There have also been reports that Americans want to have direct negotiations with the Taliban elements. This is indeed a good omen, provided Afghanistan and Pakistan are part of the process; and a clear cut policy is announced to effect a seize fire. For any negotiation process to succeed, NATO/ISAF military operations have to recede to background; use of force by NATO/ISAF should be limited to self defence only.

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Furthermore Iran has to be a part of the process. Beside adjoining borders, Iran has substantial influence in Afghanistan. Ultimately Americans will have to reach an understanding with Iran, as they had to, in case of recently formed government in Iraq.

Ironically, transition process hinges on efforts to build up Afghan forces so that they could contain a widening insurgency. Dependence on Afghan security forces is fraught with serious flaws. Due to compositional inadequacies, these forces are viewed as alien in Pushtun majority areas. Moreover, from professional capacity perspective, these units are far below satisfactory level.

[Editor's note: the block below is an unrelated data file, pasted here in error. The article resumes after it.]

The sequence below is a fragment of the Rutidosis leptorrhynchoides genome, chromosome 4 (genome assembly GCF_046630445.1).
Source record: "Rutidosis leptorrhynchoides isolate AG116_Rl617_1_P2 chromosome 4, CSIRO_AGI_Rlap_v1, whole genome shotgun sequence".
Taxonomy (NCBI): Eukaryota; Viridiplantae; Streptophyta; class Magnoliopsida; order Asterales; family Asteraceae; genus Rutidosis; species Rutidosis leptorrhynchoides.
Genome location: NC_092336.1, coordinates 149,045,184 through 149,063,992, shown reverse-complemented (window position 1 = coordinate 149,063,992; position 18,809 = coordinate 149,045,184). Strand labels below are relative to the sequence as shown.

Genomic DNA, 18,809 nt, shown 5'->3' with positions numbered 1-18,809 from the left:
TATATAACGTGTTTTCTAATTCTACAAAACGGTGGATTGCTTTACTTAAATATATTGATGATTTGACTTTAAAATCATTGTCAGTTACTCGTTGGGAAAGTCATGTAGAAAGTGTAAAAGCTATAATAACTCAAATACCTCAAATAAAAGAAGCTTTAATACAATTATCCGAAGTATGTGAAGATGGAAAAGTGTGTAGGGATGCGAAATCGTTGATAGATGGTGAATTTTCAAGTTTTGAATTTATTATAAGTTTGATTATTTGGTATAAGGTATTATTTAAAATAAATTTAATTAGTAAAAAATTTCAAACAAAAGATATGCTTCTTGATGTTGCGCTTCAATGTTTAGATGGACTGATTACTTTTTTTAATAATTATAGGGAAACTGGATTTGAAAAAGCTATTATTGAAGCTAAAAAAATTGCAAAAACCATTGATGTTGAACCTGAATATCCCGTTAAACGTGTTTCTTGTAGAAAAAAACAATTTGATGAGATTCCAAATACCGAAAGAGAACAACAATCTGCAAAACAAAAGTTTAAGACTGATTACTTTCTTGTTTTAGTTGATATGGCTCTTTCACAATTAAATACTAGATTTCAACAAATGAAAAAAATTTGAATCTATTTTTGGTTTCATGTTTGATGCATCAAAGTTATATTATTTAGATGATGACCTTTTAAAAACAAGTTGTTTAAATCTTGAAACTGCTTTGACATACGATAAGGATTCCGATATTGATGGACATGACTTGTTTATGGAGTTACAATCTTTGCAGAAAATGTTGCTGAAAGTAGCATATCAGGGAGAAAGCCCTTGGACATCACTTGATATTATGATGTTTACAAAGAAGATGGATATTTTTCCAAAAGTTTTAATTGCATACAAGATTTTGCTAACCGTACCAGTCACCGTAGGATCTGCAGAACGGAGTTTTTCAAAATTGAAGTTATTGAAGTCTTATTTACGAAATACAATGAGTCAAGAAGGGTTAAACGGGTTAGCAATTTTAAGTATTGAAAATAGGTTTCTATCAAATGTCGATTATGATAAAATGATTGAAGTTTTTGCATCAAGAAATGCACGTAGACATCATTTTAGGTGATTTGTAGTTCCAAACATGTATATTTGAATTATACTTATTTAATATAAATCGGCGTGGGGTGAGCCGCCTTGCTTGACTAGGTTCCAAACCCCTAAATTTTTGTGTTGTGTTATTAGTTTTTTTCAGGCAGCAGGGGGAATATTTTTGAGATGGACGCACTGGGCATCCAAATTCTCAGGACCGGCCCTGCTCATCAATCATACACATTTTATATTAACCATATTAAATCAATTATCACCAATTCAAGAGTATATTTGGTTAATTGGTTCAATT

There is a need to think about stationing a UN peacekeeping mission, comprising around 50,000 soldiers, for about 5-7 years, as a stabilizing agent. This mission should replace ISAF/NATO in a phased programme starting from July 2011.  For popular acceptance, this mission should be composed of contingents from Muslim countries, excluding this region.

Hopefully, the strategy review to be unveiled next month by President Obama, would strive to bridge wide ranging conflicting perceptions into a concrete peace and stability plan for Afghanistan and, as a corollary, for Pakistan.


Air Cdre Khalid is Masters in Political Science along with War and Strategic Studies. He has also done Air WarCourse, Fellow of Air War College. Instructor’s Course. Senior Command & Staff course. Combat Commander’s Course. He has been a Directing Staff at various institutions of Pakistan Air Force. Presently he is a visitng faculty at:

  • PAF air War College (Staff Wing &War Wing).
  • School of Army Air Defence.
  • Naval War College, Lahore.
  • Quaid-i- Azam University (DSS Department).
  • He is a regular contibutor to Opinion Maker and Member Board Of Advisors.